Supreme Court Makes Appointment to Commission on Judicial Performance
SAN FRANCISCO—The California Supreme Court today appointed Justice William S. Dato, of the Court of Appeal, Fourth Appellate District, Division One (San Diego), as a member of the Commission on Judicial Performance.
Justice Dato’s nearly three-year term begins April 1. Justice Dato succeeds Presiding Justice Ignazio R. Ruvolo, of the Court of Appeal, First Appellate District, Division 4 (San Francisco), who is retiring from the bench.
Justice Dato was confirmed as an appellate justice in February 2017. He previously was a San Diego Superior Court judge for 13 years, serving as supervising judge of the North County branch, presiding judge of the court’s appellate division, and in a variety of substantive assignments.
Before his appointment to the bench, Justice Dato was a certified appellate law specialist in private practice and worked as an appellate court staff attorney with Justice Howard B. Wiener of the California Court of Appeal, Justice Mathew O. Tobriner of the California Supreme Court, and Chief Justice Rose E. Bird of the California Supreme Court. He has also been an adjunct professor at both the University of San Diego School of Law and California Western School of Law, teaching appellate practice and products liability.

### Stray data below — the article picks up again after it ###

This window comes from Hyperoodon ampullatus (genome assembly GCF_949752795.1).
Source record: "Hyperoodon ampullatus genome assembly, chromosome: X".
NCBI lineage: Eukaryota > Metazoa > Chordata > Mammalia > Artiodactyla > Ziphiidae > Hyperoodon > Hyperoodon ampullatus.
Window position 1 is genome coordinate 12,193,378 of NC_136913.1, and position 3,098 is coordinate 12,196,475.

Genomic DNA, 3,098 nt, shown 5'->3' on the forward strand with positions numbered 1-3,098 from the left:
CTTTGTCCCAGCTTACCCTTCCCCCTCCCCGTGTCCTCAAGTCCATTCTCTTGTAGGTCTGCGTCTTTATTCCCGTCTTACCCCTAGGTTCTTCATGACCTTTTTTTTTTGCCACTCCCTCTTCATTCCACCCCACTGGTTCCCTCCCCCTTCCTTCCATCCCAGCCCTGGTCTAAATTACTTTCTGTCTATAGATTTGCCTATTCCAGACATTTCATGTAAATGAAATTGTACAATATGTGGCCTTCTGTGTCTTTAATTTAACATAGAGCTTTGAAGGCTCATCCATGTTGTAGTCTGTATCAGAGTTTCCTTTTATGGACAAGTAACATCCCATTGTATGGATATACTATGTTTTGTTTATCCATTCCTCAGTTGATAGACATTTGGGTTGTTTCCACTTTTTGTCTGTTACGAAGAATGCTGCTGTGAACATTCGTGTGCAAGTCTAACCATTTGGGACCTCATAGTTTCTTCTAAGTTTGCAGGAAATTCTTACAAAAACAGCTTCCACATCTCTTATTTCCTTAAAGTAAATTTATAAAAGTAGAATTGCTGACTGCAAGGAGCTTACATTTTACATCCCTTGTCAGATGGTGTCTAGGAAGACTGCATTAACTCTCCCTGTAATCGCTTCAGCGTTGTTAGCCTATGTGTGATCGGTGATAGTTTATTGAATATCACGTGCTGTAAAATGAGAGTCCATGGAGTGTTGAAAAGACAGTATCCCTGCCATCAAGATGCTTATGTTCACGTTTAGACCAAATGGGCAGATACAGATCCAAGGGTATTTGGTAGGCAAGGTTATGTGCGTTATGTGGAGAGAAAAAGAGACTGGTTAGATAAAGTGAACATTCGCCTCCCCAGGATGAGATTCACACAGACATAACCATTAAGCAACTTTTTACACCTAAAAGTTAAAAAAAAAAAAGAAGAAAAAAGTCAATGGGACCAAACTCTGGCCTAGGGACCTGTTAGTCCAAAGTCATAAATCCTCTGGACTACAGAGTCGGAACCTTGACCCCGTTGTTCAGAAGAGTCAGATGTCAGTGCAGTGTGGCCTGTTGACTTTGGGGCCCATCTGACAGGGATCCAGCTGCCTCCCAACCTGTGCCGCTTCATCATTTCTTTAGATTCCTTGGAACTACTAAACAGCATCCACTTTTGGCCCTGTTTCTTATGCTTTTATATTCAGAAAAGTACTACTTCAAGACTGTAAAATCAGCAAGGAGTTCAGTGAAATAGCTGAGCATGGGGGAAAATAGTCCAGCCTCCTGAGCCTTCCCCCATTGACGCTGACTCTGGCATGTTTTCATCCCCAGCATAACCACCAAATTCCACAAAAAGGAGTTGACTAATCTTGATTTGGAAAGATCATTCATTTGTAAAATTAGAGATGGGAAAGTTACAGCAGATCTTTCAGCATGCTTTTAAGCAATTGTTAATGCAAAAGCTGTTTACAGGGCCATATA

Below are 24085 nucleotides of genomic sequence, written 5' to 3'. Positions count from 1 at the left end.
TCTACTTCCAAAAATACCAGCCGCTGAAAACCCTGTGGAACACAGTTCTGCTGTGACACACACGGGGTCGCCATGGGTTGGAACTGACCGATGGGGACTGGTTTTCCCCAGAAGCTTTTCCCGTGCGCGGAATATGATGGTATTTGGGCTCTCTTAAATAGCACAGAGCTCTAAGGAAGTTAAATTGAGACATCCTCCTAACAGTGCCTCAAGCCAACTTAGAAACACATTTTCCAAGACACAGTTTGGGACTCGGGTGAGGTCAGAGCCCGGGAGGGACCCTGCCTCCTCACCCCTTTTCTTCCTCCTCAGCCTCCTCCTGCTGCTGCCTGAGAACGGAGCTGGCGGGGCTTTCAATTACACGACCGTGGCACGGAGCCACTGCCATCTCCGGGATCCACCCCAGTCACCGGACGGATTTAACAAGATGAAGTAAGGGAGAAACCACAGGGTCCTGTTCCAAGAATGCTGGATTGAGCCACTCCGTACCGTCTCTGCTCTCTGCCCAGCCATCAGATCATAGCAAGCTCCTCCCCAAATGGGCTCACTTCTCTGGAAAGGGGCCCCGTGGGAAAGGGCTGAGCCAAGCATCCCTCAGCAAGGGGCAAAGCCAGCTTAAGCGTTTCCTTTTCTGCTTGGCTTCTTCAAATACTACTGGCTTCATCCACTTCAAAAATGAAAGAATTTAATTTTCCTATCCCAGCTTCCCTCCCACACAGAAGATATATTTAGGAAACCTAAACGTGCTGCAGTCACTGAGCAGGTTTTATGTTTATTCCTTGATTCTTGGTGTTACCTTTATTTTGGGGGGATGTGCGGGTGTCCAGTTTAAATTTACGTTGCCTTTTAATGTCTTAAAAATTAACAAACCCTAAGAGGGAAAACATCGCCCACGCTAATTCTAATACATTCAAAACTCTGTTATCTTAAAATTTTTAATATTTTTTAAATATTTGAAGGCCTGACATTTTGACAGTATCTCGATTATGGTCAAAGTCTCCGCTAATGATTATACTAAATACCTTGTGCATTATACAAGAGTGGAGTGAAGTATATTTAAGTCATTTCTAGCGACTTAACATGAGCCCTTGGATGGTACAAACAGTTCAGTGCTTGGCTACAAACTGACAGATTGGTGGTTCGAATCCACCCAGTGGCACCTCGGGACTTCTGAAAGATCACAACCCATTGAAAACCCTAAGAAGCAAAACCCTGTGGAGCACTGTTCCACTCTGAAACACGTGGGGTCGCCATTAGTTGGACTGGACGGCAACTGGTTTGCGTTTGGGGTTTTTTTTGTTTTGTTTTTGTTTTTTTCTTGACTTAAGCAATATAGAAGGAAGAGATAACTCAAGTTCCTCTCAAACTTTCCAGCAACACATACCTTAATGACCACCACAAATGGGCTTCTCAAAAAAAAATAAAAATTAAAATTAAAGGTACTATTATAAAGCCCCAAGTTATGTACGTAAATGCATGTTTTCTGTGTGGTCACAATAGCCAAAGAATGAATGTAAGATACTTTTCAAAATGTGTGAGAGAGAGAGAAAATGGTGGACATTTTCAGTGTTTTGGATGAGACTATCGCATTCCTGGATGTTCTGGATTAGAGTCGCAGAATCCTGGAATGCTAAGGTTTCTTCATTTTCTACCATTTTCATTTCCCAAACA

A native San Diegan, Justice Dato received his law degree from University of California, Los Angeles in 1980 and his bachelor’s degree in political science and economics from San Diego State University in 1977.
The Commission on Judicial Performance is an independent state agency responsible for investigating complaints statewide of judicial misconduct and judicial incapacity and for disciplining judges under article VI, section 18, of the California Constitution.
The Commission’s mandate is to protect the public, enforce rigorous standards of judicial conduct, and maintain public confidence in the integrity and independence of the judicial system. The Commission’s jurisdiction includes all judges of California’s superior courts and the State Bar Court, and the justices of the Courts of Appeal and Supreme Court.
The Commission has 11 members: one justice of a court of appeal and two judges of superior courts appointed by the Supreme Court; two attorneys appointed by the Governor; and six lay citizens, two appointed by the Governor, two appointed by the Senate Committee on Rules and two appointed by the Speaker of the Assembly.